Rich State Poor State’s essence is an empirical assessment of the economic policies of all 50 states, both currently and prospectively. It explores the correlation between high taxes (and other economic policies that are defiant of free markets) and the actual social and economic vibrancy of each of these states.
The authors present the key variables they have determined will allow states to thrive, or cause them to struggle, “the ten golden rules of effective taxation.” These are:
· “When you tax something more you get less of it.
· Individuals work and produce goods and services to earn money for present or future consumption.
· Taxes create a wedge between the cost of working and the rewards from working.
· An increase in tax rates will not lead to a dollar-for-dollar increase in tax revenues, and a reduction in tax rates that encourages production will lead to less than a dollar-for-dollar reduction in tax revenues.
· If tax rates become too high, they may lead to a reduction in tax receipts. The relationship between tax rates and tax receipts has been described by the Laffer Curve.
· The more mobile the factors being taxed, the larger the response to a change in tax rates. The less mobile the factor, the smaller the change in the tax base for a given change in tax rates.
· Raising tax rates on one source of revenue may reduce the tax revenue from other sources, while reducing the tax rate on one activity may raise the taxes raised from other activities.
· An economically efficient tax system has a sensible broad base and a low rate.
· Income transfer (welfare) payments also create a de facto tax on work and, thus, have a high impact on the vitality of a state’s economy.
· If A and B are two locations and if taxes are raised in B and lowered in A, producers and manufacturers will have a greater incentive to move from B to A.”
The authors then rank the states according to the ALEC-Laffer “Economic Competitive Index.” This is based on 15 policy variables. “Generally speaking, states that spend less — especially on income transfer programs, and states that tax less — particularly on productive activities such as working or investing — experience higher growth rates than states that tax and spend more.” In other words, smart economic policy creates a bias toward opportunity and prosperity, stupid economic policy creates a tendency toward stagnation and austerity. At the top of the list of Economic Outlook Rankings for 2012 are, from the top down, Utah, South Dakota, Virginia, Wyoming and North Dakota. At the bottom, beginning with the worst, are New York, Vermont, Illinois, Maine and Hawaii.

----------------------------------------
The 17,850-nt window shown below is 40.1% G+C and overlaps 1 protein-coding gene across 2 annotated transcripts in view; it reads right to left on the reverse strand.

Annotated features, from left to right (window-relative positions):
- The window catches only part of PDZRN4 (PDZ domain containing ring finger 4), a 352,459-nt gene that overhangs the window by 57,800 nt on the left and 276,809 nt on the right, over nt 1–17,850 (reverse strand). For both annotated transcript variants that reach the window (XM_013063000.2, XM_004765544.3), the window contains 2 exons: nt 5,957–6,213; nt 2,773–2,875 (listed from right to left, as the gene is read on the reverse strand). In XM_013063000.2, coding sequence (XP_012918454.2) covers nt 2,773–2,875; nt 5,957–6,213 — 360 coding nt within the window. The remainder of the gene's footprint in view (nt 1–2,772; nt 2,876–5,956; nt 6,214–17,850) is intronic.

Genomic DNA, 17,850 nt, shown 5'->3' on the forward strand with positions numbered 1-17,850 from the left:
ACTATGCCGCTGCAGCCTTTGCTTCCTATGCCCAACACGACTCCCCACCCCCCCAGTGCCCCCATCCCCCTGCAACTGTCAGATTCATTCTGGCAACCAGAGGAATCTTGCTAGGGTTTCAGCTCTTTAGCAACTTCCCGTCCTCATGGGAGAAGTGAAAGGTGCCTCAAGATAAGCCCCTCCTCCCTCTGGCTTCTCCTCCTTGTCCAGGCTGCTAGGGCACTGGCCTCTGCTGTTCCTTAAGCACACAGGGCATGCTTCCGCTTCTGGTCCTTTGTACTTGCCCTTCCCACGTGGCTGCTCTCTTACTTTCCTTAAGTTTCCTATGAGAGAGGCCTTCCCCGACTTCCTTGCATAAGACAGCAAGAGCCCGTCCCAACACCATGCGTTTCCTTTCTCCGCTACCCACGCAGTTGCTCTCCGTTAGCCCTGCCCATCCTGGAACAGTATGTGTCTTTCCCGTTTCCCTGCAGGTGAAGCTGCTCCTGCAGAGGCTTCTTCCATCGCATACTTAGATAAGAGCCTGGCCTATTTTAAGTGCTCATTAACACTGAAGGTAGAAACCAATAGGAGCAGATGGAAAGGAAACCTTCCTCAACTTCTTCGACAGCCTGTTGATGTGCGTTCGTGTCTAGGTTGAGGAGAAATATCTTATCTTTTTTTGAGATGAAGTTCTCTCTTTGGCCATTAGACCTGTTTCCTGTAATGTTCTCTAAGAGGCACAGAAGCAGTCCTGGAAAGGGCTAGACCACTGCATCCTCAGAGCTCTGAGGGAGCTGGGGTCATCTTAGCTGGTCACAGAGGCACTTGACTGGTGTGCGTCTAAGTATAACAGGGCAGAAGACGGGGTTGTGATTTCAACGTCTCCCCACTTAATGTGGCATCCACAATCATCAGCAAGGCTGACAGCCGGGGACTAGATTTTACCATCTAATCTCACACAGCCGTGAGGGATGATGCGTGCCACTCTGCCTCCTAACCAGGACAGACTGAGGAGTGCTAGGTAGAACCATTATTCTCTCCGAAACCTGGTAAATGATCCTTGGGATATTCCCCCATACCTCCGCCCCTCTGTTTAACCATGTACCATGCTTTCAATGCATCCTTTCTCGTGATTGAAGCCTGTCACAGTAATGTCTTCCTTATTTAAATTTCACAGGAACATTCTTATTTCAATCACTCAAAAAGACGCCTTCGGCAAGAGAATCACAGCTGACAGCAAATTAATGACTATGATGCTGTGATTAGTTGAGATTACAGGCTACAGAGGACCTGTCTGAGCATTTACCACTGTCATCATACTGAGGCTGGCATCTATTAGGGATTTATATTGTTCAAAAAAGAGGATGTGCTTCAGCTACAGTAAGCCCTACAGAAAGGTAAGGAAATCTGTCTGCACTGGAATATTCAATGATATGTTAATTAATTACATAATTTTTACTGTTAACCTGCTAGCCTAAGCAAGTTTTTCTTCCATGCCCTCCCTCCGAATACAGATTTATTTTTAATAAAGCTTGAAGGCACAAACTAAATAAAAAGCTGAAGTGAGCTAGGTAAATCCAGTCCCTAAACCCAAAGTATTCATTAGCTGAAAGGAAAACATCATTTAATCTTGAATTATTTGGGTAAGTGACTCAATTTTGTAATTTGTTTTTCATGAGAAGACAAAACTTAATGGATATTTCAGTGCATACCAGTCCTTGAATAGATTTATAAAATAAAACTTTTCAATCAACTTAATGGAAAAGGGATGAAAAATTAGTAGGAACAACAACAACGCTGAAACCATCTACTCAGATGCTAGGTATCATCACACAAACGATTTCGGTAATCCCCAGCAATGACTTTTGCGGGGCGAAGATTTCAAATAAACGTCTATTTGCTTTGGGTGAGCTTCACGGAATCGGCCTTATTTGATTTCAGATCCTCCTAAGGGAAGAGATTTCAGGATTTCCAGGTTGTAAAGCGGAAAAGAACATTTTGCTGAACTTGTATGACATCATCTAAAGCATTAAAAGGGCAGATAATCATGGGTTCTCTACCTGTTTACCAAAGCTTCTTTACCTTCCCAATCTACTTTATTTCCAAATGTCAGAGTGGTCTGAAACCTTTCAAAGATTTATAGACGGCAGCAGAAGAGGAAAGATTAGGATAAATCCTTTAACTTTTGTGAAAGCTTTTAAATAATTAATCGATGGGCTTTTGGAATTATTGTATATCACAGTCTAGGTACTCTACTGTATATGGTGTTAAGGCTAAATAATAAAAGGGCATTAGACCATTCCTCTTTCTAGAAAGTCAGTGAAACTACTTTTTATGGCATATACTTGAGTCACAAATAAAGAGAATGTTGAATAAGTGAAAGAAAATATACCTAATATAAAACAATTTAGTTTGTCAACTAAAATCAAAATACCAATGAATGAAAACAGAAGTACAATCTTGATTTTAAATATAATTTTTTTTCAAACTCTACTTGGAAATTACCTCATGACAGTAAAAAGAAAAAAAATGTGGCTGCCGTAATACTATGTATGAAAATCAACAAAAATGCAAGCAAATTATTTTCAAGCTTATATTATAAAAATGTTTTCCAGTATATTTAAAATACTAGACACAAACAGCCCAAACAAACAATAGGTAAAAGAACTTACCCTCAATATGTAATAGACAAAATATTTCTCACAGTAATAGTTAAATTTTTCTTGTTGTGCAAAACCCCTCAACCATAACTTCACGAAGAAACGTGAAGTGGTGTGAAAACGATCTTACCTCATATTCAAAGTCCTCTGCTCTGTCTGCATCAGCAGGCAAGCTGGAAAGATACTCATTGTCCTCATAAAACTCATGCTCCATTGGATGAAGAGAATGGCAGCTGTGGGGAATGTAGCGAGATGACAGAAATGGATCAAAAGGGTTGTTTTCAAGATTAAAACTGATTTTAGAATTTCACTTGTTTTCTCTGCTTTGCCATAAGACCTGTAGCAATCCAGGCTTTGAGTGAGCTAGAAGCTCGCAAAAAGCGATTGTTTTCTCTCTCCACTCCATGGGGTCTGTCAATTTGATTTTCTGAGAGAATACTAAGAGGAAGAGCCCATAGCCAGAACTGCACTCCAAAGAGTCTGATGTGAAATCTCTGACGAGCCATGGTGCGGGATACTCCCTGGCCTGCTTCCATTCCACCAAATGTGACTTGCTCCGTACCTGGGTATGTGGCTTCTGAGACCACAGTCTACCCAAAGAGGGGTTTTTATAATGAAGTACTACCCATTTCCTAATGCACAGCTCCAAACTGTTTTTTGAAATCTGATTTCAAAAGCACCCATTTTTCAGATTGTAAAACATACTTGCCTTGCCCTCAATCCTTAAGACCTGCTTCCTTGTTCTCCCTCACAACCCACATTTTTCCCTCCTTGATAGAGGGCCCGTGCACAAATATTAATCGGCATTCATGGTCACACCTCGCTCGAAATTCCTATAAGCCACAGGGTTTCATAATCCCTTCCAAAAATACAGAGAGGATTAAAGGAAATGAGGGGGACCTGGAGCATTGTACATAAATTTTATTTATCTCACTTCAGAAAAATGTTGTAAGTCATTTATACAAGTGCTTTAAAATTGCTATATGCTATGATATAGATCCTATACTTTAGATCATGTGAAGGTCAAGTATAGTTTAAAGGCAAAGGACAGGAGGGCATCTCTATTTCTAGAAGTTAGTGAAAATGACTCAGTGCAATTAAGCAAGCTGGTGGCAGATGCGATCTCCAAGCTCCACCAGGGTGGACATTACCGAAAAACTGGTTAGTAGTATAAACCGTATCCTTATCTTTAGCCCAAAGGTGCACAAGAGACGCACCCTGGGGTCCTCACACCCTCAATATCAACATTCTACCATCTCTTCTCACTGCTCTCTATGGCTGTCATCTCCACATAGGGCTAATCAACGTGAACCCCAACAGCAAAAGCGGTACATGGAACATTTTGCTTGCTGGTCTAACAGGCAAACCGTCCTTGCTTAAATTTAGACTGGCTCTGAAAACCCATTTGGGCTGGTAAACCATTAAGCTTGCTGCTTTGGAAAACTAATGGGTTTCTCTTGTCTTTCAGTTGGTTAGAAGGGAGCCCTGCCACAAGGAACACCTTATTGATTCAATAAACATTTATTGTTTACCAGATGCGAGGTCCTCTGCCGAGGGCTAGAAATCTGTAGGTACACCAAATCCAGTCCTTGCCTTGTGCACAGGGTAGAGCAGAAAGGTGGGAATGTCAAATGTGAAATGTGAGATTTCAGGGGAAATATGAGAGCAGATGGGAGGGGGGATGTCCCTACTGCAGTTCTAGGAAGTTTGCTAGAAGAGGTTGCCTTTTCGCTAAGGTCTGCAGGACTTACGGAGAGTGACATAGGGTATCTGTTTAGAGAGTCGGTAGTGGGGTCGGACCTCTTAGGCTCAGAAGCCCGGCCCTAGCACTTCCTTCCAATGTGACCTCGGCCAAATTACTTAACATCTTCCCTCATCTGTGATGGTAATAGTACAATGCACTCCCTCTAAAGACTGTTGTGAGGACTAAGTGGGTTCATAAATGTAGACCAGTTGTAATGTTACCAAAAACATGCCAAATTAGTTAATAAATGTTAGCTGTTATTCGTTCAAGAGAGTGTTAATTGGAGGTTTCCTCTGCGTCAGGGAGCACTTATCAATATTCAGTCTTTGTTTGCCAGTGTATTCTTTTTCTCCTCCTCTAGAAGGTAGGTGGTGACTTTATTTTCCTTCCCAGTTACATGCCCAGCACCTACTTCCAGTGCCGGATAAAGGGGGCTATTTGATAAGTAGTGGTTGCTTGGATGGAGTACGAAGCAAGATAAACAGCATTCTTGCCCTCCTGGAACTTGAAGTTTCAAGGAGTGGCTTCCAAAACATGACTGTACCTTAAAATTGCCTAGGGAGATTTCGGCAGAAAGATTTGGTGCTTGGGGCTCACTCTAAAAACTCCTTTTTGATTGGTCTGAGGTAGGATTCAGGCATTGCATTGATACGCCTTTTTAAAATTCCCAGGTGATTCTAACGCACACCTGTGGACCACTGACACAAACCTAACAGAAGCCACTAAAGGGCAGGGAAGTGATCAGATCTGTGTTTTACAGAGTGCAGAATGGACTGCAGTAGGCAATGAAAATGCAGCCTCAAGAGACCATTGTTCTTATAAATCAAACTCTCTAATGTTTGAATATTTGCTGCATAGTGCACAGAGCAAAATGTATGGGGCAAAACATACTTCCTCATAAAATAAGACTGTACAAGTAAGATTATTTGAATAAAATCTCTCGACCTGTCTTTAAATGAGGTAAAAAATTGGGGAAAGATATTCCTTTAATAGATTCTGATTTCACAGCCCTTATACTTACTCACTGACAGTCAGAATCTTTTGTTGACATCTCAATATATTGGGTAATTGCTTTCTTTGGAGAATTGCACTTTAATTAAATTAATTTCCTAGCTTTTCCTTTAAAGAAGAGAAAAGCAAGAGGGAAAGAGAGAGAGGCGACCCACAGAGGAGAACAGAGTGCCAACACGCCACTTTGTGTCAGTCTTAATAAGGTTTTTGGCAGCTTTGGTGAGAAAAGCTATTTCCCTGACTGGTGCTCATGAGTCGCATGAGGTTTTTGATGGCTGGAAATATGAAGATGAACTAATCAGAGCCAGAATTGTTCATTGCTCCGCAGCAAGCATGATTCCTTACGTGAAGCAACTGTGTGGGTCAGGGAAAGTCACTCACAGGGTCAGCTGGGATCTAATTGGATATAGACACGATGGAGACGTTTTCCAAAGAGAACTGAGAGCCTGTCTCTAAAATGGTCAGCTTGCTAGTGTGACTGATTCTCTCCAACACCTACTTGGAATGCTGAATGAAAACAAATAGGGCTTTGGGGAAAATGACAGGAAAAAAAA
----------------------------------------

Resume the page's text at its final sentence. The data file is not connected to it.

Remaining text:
The correlation is not perfect — as Laffer and Moore write in The Wall Street Journal about their findings, “Taxes aren’t all that matters, to be sure, and low-tax states don’t always outperform high-tax ones. Often people who smoke don’t get cancer, and sometimes people who don’t smoke do get cancer, but that doesn’t mean it’s smart to smoke. It’s a dangerous gamble to raise taxes on capital and businesses to nearly the highest rates in the world and hope that nothing bad will happen.”
It is refreshing to see policy analysts operating from real world experience rather than from doctrine. Policy makers in Washington would do much better to take their cue from what actually creates opportunity and prosperity in the real world. Those who aspire to be elected, or re-elected, to public office, state and federal, would do well to take to heart the lessons of Rich States, Poor States … and remember what happens when a candidate looks down upon the voters and says “We’re going to tax their ass off.”